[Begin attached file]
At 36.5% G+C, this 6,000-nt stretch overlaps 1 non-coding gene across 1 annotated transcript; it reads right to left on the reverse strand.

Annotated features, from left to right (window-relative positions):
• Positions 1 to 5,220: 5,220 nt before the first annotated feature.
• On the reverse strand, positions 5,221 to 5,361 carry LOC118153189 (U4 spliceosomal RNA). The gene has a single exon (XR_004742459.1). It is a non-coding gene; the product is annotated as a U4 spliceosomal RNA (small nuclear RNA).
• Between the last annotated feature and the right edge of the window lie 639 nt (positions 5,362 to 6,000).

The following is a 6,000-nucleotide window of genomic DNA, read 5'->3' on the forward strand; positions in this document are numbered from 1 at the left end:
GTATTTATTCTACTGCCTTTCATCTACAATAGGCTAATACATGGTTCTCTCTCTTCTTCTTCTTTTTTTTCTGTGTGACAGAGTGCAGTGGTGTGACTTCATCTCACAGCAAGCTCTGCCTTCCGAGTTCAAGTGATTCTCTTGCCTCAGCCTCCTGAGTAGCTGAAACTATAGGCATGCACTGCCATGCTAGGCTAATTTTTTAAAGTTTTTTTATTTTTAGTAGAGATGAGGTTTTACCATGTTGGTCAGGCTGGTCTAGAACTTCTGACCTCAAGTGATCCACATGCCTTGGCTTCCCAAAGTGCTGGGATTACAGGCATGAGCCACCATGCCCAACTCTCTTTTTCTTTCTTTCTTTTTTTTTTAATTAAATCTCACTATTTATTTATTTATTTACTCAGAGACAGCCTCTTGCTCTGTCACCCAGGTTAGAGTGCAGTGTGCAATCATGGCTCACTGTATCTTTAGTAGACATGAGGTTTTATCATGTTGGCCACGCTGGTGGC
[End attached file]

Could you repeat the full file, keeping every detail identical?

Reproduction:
At 36.5% G+C, this 6,000-nt stretch overlaps 1 non-coding gene across 1 annotated transcript; it reads right to left on the reverse strand.

Annotated features, from left to right (window-relative positions):
• Positions 1 to 5,220: 5,220 nt before the first annotated feature.
• On the reverse strand, positions 5,221 to 5,361 carry LOC118153189 (U4 spliceosomal RNA). The gene has a single exon (XR_004742459.1). It is a non-coding gene; the product is annotated as a U4 spliceosomal RNA (small nuclear RNA).
• Between the last annotated feature and the right edge of the window lie 639 nt (positions 5,362 to 6,000).

The following is a 6,000-nucleotide window of genomic DNA, read 5'->3' on the forward strand; positions in this document are numbered from 1 at the left end:
GTATTTATTCTACTGCCTTTCATCTACAATAGGCTAATACATGGTTCTCTCTCTTCTTCTTCTTTTTTTTCTGTGTGACAGAGTGCAGTGGTGTGACTTCATCTCACAGCAAGCTCTGCCTTCCGAGTTCAAGTGATTCTCTTGCCTCAGCCTCCTGAGTAGCTGAAACTATAGGCATGCACTGCCATGCTAGGCTAATTTTTTAAAGTTTTTTTATTTTTAGTAGAGATGAGGTTTTACCATGTTGGTCAGGCTGGTCTAGAACTTCTGACCTCAAGTGATCCACATGCCTTGGCTTCCCAAAGTGCTGGGATTACAGGCATGAGCCACCATGCCCAACTCTCTTTTTCTTTCTTTCTTTTTTTTTTAATTAAATCTCACTATTTATTTATTTATTTACTCAGAGACAGCCTCTTGCTCTGTCACCCAGGTTAGAGTGCAGTGTGCAATCATGGCTCACTGTATCTTTAGTAGACATGAGGTTTTATCATGTTGGCCACGCTGGTGGC